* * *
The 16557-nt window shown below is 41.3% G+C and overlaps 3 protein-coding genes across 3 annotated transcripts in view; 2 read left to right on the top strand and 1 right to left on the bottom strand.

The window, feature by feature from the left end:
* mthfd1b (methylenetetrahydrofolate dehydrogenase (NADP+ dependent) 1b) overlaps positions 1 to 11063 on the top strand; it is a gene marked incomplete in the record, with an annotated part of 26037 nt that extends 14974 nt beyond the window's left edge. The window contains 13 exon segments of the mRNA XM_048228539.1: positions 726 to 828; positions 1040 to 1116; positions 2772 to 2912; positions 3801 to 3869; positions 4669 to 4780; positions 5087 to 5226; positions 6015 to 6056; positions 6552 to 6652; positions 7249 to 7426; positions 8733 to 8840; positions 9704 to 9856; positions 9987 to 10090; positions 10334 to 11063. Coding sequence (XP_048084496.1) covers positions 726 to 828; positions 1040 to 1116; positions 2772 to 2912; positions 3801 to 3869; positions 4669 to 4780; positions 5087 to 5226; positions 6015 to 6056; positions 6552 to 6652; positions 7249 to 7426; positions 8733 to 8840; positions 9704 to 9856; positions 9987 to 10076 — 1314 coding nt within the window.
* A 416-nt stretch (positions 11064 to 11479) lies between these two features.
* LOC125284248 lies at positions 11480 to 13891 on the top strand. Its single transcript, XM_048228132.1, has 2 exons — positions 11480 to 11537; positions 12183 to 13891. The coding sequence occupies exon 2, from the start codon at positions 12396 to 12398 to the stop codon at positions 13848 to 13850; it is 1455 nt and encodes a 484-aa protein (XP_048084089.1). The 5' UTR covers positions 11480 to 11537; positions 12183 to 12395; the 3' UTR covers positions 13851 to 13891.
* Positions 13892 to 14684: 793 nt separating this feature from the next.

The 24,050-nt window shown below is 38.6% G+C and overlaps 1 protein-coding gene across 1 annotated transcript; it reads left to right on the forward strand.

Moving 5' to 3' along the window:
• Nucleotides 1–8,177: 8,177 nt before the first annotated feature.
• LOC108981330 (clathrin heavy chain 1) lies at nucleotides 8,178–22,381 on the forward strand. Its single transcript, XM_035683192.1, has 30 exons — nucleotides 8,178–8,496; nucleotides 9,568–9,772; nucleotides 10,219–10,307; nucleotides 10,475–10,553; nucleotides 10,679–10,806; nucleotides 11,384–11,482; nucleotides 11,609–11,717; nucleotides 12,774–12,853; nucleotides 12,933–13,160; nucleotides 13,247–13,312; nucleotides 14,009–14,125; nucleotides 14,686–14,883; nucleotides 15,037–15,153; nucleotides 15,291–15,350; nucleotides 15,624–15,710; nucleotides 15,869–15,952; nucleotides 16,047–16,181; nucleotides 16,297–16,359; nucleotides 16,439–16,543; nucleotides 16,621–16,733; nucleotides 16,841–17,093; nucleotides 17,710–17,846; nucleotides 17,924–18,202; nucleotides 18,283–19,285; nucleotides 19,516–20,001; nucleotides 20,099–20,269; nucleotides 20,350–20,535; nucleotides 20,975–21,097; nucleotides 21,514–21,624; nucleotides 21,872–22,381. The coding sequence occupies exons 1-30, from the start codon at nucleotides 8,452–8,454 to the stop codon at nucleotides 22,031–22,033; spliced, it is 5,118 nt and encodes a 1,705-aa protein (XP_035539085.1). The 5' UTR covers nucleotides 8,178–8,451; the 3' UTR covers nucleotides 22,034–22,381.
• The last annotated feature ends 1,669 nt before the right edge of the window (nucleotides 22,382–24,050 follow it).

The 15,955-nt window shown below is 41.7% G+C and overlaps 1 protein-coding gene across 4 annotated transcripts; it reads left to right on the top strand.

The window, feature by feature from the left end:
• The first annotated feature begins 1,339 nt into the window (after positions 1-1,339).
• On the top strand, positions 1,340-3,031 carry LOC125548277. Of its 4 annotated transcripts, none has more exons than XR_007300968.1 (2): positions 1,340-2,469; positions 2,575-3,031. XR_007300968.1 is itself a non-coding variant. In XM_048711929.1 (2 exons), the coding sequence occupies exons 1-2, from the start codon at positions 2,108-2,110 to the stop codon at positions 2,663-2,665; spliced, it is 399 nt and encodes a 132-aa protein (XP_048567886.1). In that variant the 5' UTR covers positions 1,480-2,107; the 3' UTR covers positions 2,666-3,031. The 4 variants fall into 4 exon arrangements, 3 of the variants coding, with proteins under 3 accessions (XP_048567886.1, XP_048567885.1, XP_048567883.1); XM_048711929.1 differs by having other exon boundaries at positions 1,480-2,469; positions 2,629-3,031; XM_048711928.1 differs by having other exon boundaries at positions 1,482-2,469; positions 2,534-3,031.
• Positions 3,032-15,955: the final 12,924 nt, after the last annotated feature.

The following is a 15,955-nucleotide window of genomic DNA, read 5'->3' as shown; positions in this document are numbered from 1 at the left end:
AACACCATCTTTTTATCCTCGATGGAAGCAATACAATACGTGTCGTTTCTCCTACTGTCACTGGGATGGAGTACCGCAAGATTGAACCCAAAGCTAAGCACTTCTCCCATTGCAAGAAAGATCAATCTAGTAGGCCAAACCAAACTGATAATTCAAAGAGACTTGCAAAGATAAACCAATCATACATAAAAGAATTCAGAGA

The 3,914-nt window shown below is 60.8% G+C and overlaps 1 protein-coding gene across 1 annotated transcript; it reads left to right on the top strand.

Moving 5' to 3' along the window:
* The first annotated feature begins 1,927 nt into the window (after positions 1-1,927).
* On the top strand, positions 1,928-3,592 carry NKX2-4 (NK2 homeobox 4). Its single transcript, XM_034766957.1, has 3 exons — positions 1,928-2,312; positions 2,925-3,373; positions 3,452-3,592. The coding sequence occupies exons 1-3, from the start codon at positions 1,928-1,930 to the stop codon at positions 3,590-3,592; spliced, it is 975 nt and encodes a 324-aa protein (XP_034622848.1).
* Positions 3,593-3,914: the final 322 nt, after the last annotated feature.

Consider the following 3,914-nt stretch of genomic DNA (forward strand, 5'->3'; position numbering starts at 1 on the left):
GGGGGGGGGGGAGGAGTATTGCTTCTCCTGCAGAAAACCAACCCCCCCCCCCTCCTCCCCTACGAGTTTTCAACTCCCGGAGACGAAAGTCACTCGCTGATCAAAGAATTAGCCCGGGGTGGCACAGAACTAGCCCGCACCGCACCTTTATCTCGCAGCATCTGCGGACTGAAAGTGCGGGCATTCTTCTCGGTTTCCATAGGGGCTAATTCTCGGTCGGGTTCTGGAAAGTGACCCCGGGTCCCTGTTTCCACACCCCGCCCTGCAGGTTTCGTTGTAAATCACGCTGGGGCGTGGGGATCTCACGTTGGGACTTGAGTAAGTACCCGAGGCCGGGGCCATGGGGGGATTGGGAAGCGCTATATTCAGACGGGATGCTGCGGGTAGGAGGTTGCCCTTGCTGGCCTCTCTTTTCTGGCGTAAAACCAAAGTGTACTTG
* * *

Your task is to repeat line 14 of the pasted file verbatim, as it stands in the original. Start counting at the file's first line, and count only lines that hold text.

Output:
• The first annotated feature begins 1,339 nt into the window (after positions 1-1,339).